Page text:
Records Management

Clinton never used State.gov email as department head

Hillary Clinton using a Blackberry.

Hillary Clinton may not have complied with federal records management rules while serving as secretary of State.

Hillary Clinton never used an official U.S. government email address as secretary of State, relying on private accounts exclusively to conduct official business. The news, first revealed in a New York Times story, raises questions about whether Clinton, widely presumed to be seeking the presidency in 2016, complied with records management policies while heading up a Cabinet department.

A recent update to the Federal Records Act put new limits on the use of private email accounts to conduct government business. Federal officials covered by the Records Act are required to forward copies of official messages sent or received on private accounts within 20 days.

That update did not apply to Clinton, who stepped down as secretary of State in February 2013. But guidelines from the National Archives and Records Administration have long advised officials using private email accounts or non-public government email to retain federal records from those accounts, either in electronic or in printed form.

In October 2014, the State Department asked representatives of former secretaries of State to supply any records they retained for preservation, according to a senior State Department official. In early December, the State Department received tens of thousands of pages of Clinton's emails, according to a senior State Department official.

It's not clear whether those emails were supplied in their original format with associated metadata, or in document or printed form. Those emails are now official permanent records. The move came, according to the official, as the State Department worked to improve its compliance with evolving federal records policy, as outlined in a 2012 White House directive and updated through guidance from NARA. That policy calls for the electronic management of email records by the end of 2016, and the electronic management of all digitally produced federal records by the end of 2019.

Some of Clinton's email traffic was already being captured. "The State Department has long had access to a wide array of Secretary Clinton’s records -- including emails between her and department officials with state.gov accounts," State Dept. spokesperson Marie Harf told FCW in an emailed statement. This does not account for any emails sent outside the agency, however, even to other government officials.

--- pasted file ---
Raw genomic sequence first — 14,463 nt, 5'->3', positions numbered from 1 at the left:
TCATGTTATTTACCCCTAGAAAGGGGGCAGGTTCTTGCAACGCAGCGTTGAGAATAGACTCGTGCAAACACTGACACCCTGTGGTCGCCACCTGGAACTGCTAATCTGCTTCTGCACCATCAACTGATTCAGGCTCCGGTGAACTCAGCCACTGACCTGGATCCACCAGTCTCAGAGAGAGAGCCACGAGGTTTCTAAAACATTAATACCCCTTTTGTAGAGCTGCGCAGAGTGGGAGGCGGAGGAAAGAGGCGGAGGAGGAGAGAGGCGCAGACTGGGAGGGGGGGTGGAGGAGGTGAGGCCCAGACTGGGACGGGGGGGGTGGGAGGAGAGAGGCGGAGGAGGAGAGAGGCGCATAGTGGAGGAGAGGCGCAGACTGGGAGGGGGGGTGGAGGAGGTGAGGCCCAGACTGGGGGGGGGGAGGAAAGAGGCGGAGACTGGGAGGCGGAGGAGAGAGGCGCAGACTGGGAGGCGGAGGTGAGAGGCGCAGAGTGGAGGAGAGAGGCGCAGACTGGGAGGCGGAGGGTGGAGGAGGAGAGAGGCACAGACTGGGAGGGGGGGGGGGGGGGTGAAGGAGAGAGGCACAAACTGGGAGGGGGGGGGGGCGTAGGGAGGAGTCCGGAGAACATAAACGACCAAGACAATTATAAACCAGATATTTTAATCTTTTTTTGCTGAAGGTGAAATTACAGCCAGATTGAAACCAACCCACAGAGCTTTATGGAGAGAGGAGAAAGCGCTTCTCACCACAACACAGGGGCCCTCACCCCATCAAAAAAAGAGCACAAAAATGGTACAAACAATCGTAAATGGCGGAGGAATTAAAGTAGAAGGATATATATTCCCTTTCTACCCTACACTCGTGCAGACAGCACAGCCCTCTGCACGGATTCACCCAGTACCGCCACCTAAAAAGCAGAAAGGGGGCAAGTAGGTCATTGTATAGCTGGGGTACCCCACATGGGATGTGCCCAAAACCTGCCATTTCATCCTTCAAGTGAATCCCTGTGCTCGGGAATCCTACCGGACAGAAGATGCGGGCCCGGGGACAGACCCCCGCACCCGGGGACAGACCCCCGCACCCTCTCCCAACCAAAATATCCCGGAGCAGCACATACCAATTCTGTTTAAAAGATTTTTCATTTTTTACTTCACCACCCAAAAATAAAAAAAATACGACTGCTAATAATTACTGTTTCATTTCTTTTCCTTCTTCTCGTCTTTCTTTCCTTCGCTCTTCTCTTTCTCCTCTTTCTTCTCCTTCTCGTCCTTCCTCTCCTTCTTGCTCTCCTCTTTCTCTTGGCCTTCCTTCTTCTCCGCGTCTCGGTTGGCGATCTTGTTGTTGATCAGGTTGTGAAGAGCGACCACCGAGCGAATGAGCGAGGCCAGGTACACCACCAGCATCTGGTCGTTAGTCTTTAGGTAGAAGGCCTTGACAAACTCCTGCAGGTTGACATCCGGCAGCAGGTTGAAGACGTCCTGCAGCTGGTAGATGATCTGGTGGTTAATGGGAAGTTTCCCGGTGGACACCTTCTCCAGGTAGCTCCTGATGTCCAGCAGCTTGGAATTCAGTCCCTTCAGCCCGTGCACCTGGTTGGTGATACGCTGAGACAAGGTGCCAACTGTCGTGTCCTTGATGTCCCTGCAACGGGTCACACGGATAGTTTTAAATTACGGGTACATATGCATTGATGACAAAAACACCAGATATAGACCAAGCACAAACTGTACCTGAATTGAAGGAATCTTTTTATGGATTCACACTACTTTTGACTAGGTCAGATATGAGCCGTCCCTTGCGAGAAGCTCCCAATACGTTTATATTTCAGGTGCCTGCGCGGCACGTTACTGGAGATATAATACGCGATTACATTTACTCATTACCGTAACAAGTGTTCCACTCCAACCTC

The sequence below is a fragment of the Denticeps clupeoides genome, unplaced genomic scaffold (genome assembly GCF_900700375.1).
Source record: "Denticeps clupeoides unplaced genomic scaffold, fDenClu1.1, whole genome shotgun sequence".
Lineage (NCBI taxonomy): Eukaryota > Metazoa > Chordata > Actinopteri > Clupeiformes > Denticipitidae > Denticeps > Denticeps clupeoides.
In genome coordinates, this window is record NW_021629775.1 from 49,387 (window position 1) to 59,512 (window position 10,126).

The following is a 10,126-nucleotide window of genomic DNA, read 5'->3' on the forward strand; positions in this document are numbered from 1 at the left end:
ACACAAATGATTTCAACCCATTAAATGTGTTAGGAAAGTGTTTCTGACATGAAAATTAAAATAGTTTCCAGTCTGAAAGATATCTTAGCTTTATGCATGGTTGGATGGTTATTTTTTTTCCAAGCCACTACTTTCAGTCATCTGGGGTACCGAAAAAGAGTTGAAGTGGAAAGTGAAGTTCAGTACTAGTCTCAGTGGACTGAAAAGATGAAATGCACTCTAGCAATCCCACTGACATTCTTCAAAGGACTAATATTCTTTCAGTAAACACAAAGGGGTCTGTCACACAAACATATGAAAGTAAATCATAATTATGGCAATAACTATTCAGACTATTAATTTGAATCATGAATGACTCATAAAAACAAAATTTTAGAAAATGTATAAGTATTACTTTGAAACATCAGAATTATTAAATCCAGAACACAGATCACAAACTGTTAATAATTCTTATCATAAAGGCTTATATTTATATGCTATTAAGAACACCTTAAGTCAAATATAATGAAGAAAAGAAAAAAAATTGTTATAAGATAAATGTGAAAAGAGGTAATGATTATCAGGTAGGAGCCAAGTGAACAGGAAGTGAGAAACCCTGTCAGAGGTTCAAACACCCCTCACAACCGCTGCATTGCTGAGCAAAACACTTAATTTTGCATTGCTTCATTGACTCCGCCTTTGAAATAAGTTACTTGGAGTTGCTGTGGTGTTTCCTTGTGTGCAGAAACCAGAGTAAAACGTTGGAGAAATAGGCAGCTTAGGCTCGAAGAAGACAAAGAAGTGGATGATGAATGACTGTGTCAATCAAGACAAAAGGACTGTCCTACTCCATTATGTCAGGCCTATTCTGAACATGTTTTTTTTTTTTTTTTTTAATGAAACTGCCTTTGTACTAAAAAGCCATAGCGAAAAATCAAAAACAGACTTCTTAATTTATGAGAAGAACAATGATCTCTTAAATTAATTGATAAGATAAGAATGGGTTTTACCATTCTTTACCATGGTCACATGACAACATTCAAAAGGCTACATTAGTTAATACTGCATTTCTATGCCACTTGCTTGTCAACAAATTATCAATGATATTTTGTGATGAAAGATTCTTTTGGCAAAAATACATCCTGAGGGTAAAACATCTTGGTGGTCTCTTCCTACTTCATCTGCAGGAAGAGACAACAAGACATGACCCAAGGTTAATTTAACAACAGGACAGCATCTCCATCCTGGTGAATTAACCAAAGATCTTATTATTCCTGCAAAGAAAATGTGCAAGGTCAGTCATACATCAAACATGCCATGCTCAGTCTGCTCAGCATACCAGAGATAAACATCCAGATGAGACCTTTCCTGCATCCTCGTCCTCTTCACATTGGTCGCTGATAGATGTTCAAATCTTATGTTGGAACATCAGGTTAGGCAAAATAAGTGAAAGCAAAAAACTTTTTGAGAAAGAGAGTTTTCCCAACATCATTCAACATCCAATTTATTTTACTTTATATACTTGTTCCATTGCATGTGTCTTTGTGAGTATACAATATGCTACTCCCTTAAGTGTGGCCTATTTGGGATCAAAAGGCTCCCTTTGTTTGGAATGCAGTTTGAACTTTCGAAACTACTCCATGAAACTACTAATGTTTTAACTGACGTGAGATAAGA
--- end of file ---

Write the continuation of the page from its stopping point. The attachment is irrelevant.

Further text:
It was already suspected that Clinton used personal email for at least some of her correspondence. A hack of Clinton associate Sidney Blumenthal revealed communications with an email account on the domain clintonemail.com that appeared to belong to Hillary Clinton. A new Washington Post report indicates that the domain was first registered on the eve of Clinton's confirmation hearing on Jan. 13, 2009. 

That timing is interesting, because the Obama administration was taking office amid an email scandal involving millions of lost, deleted and misfiled emails from the Bush White House, which lingered until December 2009.

Private email scandals have dogged government officials of both parties at the local, state and federal levels. During the Obama administration, for example, former Justice Department official and current Labor Secretary Thomas Perez faced subpoenas from a House committee seeking access to personal emails allegedly used in legal negotiations. Former EPA administrator Lisa Jackson caught heat for using a non-public alias as her primary email account.

What is a record?

The records schedule for the secretary of State indicates that just about anything the top official produces, reads, comments on or receives constitutes a permanent federal record, and must be "retired to the Records Service Center (RSC) at the end of the Secretary's tenure or sooner if necessary."

The guidance for the Secretary's Chronological File, which includes a broad range of written material, including "chits, correspondence, briefing materials, official-informal correspondence, memorandums, memorandums of conversation, notes, reports, speeches, statements, telegrams," was last updated in March 1999. There is no specific mention of email, whether official or not, although government-wide federal records policy is clear that email counts for permanent record purposes.

Officials tried to make the case that email culture was slow to penetrate the upper echelons at State. "For some historical context, Secretary Kerry is the first secretary of State to rely primarily on a state.gov email account," Harf noted. Kerry's emails are regularly archived, in accordance with records schedules.

In October 2014, a notice was issued to all State Department employees that outlined records management requirements and responsibilities, according to the senior official. That notice alerted State employees that, in keeping with NARA's 2013 guidance, employees should not use personal email for government business. When use of personal email did prove necessary, employees were told to forward such communications to their official account.

About the Author

Adam Mazmanian is executive editor of FCW.

Before joining the editing team, Mazmanian was an FCW staff writer covering Congress, government-wide technology policy and the Department of Veterans Affairs. Prior to joining FCW, Mazmanian was technology correspondent for National Journal and served in a variety of editorial roles at B2B news service SmartBrief. Mazmanian has contributed reviews and articles to the Washington Post, the Washington City Paper, Newsday, New York Press, Architect Magazine and other publications.

Click here for previous articles by Mazmanian. Connect with him on Twitter at @thisismaz.


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